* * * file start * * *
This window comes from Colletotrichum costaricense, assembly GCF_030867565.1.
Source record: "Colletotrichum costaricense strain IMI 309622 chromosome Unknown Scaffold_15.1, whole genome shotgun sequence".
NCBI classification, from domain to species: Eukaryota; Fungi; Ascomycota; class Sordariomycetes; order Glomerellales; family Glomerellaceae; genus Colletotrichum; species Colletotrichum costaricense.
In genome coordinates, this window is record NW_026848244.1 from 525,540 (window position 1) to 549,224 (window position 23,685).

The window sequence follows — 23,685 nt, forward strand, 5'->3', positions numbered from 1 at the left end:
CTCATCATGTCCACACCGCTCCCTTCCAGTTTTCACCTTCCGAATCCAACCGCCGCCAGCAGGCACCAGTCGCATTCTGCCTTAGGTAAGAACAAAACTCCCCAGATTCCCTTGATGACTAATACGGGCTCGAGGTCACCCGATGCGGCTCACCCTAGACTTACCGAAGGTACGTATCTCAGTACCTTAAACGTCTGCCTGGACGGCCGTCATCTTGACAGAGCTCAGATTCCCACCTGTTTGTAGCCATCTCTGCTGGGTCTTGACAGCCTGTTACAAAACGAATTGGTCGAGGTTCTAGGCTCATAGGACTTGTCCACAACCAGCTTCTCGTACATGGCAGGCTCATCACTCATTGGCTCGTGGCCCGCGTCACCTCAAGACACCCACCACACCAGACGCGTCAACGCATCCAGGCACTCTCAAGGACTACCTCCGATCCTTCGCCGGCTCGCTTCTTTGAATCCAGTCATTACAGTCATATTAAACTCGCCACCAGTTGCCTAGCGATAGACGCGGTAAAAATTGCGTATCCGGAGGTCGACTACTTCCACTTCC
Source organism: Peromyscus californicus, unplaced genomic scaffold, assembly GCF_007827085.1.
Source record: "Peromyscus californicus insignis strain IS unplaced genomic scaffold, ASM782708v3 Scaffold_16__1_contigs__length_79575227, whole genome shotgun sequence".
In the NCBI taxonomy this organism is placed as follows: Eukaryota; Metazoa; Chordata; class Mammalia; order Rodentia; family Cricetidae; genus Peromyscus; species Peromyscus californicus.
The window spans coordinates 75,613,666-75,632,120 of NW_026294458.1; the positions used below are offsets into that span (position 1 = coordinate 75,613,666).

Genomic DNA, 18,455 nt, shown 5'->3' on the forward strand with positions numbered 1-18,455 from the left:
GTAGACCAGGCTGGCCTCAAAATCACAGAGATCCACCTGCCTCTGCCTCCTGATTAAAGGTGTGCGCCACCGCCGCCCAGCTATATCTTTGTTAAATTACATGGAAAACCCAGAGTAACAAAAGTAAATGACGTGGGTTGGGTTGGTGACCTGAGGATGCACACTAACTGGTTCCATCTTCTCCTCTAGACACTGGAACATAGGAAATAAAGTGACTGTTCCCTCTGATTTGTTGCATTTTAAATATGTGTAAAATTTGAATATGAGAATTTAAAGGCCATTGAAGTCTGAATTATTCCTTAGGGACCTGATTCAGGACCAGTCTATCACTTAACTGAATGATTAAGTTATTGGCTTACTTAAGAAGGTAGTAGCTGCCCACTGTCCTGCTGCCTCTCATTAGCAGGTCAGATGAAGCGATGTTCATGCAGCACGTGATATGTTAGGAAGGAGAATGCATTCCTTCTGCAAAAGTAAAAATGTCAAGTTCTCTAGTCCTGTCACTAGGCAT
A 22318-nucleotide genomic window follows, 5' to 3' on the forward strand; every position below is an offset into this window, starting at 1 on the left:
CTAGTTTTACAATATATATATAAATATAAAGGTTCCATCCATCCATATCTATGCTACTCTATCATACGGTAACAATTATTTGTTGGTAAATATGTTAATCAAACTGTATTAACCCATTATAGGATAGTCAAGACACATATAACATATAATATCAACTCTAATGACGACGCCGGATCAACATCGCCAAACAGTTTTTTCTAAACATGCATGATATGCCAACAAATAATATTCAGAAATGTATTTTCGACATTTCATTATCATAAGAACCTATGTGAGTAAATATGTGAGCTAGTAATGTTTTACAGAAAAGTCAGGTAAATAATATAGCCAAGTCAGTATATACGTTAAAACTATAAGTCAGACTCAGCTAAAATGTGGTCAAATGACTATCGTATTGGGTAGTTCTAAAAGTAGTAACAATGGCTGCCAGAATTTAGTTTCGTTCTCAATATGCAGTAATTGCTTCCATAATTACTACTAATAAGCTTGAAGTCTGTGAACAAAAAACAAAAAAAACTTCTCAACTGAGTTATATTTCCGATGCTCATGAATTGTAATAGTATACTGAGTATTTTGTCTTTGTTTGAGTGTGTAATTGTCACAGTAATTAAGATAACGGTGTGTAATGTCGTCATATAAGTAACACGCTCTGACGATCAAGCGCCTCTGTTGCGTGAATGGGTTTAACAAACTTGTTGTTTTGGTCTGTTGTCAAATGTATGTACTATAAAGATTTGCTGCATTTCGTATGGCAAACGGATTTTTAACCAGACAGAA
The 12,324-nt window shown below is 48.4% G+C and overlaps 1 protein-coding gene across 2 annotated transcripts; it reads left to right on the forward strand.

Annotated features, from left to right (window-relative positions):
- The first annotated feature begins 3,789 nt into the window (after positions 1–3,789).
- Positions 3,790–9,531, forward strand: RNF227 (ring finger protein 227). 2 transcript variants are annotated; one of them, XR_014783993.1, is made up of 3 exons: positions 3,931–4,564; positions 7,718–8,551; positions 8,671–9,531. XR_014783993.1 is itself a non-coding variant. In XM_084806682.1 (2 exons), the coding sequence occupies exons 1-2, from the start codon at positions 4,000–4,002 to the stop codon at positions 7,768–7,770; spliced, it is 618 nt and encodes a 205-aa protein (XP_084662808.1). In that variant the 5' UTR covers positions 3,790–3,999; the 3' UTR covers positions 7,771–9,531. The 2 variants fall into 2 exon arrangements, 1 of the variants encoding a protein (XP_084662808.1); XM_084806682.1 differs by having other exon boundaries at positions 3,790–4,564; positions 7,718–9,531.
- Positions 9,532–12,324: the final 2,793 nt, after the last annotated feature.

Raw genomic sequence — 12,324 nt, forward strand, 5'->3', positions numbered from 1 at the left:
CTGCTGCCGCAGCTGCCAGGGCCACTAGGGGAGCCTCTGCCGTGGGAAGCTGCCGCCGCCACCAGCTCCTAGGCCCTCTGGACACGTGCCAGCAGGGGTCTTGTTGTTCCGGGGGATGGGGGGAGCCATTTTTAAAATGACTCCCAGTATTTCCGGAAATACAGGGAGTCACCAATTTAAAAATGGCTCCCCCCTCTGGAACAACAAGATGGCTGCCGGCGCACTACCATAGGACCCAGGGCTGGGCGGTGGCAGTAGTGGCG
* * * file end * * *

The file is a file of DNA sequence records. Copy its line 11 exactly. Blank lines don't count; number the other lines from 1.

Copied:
Genomic DNA, 18,455 nt, shown 5'->3' on the forward strand with positions numbered 1-18,455 from the left: